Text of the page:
top of page

Blog & Portfolio

  • Writer's pictureGabriella Mikiewicz

How to write a competitive internship application with little experience

Internships are a great way to get your foot in the door and gain experience (and they're increasingly becoming necessary career steps). But they're also a catch-22: if you've never had professional experience, how do you know how to apply for an internship? And how can you make your application competitive?

There are SO MANY job application, CV, and cover letter tips online, just one Ecosia search away. You can learn about how to craft the perfect CV bullet point, which skills are relevant to different jobs, and so much more.

So I won't repeat those tips here. Below are my specific tips which I've shared with many young people after seeing the same mistakes made over and over again.

Why am I talking about internship applications?

As a founder of The Channels Network, a network for up-and-coming communicators in social impact fields, I've had a lot of conversations with young people who are interested in starting careers in this field. I've read and given feedback on a ton of CVs and cover letters, and have read through hundreds of job postings while working on our #SocialImpactComms job boards.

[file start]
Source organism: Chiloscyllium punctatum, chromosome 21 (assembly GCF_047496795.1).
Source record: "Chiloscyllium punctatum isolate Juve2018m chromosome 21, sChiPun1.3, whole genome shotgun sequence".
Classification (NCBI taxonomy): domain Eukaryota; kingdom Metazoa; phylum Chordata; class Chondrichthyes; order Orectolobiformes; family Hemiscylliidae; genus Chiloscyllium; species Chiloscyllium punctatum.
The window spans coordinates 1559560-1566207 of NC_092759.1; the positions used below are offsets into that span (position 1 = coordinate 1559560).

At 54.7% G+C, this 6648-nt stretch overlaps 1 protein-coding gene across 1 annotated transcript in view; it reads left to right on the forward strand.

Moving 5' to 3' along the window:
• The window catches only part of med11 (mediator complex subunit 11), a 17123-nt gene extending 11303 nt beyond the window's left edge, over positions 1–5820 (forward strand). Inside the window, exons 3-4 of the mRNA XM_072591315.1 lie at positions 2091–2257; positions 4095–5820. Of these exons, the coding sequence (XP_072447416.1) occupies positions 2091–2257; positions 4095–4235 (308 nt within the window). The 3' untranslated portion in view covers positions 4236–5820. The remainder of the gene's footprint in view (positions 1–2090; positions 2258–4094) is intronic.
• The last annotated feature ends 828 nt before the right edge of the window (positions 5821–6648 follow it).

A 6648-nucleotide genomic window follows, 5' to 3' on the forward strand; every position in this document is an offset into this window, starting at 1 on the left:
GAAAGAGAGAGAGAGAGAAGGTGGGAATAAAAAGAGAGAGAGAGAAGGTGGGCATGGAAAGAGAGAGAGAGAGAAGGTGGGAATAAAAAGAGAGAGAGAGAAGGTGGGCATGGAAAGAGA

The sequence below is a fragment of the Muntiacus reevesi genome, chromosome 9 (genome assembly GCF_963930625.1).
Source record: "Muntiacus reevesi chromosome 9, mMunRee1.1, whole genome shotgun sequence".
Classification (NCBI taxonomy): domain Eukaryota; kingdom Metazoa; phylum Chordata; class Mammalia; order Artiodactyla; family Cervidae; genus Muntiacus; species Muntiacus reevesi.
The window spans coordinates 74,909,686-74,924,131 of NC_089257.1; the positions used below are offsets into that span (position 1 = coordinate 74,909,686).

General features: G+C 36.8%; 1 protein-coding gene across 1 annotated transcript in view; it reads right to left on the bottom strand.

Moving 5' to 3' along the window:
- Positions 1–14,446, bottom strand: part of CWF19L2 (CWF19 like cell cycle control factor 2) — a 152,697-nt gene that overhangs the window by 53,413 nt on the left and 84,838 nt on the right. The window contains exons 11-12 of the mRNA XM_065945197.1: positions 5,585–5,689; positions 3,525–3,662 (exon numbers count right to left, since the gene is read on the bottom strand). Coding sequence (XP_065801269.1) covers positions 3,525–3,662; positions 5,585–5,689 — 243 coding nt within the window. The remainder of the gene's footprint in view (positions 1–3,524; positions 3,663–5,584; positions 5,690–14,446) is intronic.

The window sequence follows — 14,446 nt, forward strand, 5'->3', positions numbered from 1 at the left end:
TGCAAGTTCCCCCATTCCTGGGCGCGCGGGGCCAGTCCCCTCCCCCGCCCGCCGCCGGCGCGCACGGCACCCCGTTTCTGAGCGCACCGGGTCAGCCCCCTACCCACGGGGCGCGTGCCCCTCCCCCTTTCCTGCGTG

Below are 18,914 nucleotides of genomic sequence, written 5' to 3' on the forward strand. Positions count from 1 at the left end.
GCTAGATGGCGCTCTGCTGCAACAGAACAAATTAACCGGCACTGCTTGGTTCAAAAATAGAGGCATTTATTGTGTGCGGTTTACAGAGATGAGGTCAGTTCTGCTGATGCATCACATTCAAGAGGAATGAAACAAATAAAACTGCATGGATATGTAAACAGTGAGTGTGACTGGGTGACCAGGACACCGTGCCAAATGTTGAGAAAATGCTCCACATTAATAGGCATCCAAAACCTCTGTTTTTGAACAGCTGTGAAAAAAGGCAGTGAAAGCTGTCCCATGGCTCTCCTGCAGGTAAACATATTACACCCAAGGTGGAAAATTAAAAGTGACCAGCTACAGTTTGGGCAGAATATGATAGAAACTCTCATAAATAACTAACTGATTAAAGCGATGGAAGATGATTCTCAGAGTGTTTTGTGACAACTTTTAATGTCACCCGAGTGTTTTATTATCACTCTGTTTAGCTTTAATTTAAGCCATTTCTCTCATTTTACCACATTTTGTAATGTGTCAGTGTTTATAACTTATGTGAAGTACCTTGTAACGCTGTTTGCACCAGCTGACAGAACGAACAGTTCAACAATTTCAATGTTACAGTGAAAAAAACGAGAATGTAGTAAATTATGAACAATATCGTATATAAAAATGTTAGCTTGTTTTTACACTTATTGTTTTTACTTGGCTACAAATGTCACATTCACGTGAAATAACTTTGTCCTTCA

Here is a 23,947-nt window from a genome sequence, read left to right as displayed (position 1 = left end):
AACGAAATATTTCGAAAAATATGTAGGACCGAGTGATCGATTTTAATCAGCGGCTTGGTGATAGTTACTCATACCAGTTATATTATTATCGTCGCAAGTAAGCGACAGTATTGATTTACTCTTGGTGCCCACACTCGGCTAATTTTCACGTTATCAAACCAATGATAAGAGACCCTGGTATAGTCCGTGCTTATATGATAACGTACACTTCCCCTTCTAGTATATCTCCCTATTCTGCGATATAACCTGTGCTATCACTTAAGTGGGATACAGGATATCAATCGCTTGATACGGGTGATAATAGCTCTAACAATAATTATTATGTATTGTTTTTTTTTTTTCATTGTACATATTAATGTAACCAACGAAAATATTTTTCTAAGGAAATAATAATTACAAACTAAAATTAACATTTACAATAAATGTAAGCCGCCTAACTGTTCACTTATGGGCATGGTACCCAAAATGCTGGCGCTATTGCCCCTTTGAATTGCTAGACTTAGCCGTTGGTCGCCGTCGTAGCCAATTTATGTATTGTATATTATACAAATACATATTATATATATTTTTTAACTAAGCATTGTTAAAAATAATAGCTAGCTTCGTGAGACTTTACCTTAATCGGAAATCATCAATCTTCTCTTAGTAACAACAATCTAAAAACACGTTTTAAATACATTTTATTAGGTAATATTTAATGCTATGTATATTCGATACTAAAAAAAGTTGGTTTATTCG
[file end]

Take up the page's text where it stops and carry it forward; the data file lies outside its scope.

Not to mention, I've also been in the labour market since I was a teenager, so I've also written a massive amount of job applications myself. This is all just to say that over the years, I've learned quite a thing or two about job applications.

And now that I'm actually hiring for an intern for Are We Europe, I'm in the role of the recruiter too. So I want to spill the beans, share the secrets, and give you all some insights on how to create competitive internship applications.

What to include in your internship application

So you've found an amazing position: it's in the field you want to learn more about, maybe it's with a company that you've always admired, and it's paid (because all internships should be! Anything else is exploitation!). Now what?

1. Polish up your resume/CV

Think about the purpose (!!) of a resume or CV

A resume or a CV is a document that lists your education, experience, and skills. It's used to help employers decide whether or not they want to bring you for the next step (maybe an interview).

When crafting your resume or CV for the internship role, think about it from the hiring manager's perspective. What are they looking for? What do they want to see from you?

Hint: the job description should say it all ;)

CV or resume?